I have been thinking for years that it is some sort of miracle, after the way I mistreated my poor body, that I hadn’t a liver problem, a lung problem, a heart problem a stomach problem… Soooo, an ugly plaque in just one artery is to be expected. Strangely enough, my mother who neither over-drank nor smoked, nor ate in excess or had any of the other supposed ‘causes’ of plaques, and did plenty of exercise because she played golf three times a week, had senile dementia caused by a narrowing of her carotid arteries by plaque.

“These days you operate on those things, don’t you?” I queried, remembering my 83- year-old neighbour who had both carotid arteries images55YEQ7KVoperated on and was still going strong at 86.

“It isn’t important enough yet to operate; the blood flow to the brain isn’t affected.”

“Ok. What about strokes?”

“Well, that could be a future possibility, so I am going to give you a treatment.”

Aspirin. 100mg of aspirin. A pill that is smaller than the nail on my little finger, and an even smaller pill to control cholesterol aspirin(although my ‘bad’ cholesterol is within an acceptable level).

When I came back to Salies, I began thinking about what could happen if I had a stroke so I decided to tell my downstairs neighbour about the results. We agreed that if anything happened (and I wasn’t dead) I would bang on the floor rhythmically so she could tell it was different than just a normal dropping something. That settles that: if I’m alive I will bang on the floor and no problem; if I am dead there isn’t any problem anyway because after 12 hours of not seeing Salomé leaving the building she will know what happened.

So, why am I writing this? Because today (a week after telling my neighbor) I ran into her while hanging up the wash on the community clotheslines. After the usual niceties of the season, she asked me if I was worried about… and she pointed to her throat. I smiled.

“No” I said, “why should I be worried. It certainly doesn’t do any good and it would make me miss out on all the beautiful things happening now, in 1944-1 Poughkeepsie25042014 (2)this moment.”

“I know,” she said, shaking her head, “but the thoughts… you know, they just come.”  (At right, me at the age of 3)

“Ah,” … I had given her Byron Katie’s book, Loving What Is (in French), some time ago and I knew she hadn’t really read it. “If I have a worrisome thought, I question it: Is that true?… and immediately I know that no thought can be true. It’s in the book I gave you.”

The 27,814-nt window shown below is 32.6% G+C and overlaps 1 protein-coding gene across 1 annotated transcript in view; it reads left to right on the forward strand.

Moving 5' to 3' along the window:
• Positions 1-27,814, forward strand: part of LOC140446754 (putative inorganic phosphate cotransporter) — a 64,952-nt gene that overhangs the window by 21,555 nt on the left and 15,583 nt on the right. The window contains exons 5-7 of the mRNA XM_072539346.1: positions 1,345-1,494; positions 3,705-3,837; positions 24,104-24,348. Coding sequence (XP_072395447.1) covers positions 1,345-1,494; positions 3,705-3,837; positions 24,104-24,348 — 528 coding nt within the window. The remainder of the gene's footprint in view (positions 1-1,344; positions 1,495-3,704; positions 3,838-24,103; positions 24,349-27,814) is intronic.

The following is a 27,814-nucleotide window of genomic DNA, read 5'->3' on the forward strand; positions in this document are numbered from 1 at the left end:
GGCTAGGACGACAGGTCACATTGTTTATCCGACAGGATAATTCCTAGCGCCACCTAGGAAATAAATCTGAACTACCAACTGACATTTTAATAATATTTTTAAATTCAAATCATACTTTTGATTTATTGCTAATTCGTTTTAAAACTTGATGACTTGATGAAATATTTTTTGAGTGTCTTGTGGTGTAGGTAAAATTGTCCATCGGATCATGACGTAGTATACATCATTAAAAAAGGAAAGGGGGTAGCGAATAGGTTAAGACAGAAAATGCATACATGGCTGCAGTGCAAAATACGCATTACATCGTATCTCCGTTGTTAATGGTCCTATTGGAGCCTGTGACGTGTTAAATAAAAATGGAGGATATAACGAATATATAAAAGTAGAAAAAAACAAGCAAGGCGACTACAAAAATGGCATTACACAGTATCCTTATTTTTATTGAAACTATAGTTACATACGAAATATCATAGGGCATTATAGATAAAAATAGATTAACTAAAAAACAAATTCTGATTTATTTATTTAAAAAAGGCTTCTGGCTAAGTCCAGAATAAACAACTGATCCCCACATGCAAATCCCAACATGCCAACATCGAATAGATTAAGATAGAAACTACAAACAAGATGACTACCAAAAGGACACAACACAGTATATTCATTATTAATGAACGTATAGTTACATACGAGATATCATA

“Yes…” she looks at me, “I gave the book to my daughter. I guess when she comes back next summer I’ll borrow it to  read,” she gives me a nervous smile.

And there it is. We have the medicine in our hands for all that worries us and we don’t take it, we give it away to our children, to our relatives, to our friends and, as we have given it no importance, they don’t either. So our lives fill with stress and pre-occupation about things that might never happen and, if they do, will certainly not be as terrible as our imagination can make them. We do this without realizing exactly how senseless it is. To occupy myself with something previously to it happening is insane toimagesTX5Z2D1N say the least and certainly worse for one’s health than a simple plaque that has built up in an artery perhaps 24 years ago and so far hasn’t let out a peep, much less a clot. If I hadn’t had the study, I wouldn’t have any reason for pre-occupation, I would feel in perfect health, enjoying this marvellous body which has taken such a beating and still held up so well. I would continue to believe myself to be soooo lucky. Given that I feel exactly the same as I did before, why in the world would I be worried unless I believed terrible thoughts about what is going on in my carotid artery????

So now I have had the study and have been told there is a plaque in there. Is that true? Do I actually feel any differently than before I knew? Not in the least. But knowing makes me responsible, so I ask what I can do. Aspirin, 100mg a day taken always at the same time, either in the morning or at noon. Ok. Anything else? No. So what should I worry about? Let my doctor worry if she wants to, it has nothing to do with me. What I could do, I have done. My job is finished so it is time to enjoy my noon meal, which is exactly what I am going to do now without a PRE-OCCUPATION to disturb my appetite.

And in case you didn’t guess, this is  me6 months  at 6 months old, not a worry in the world!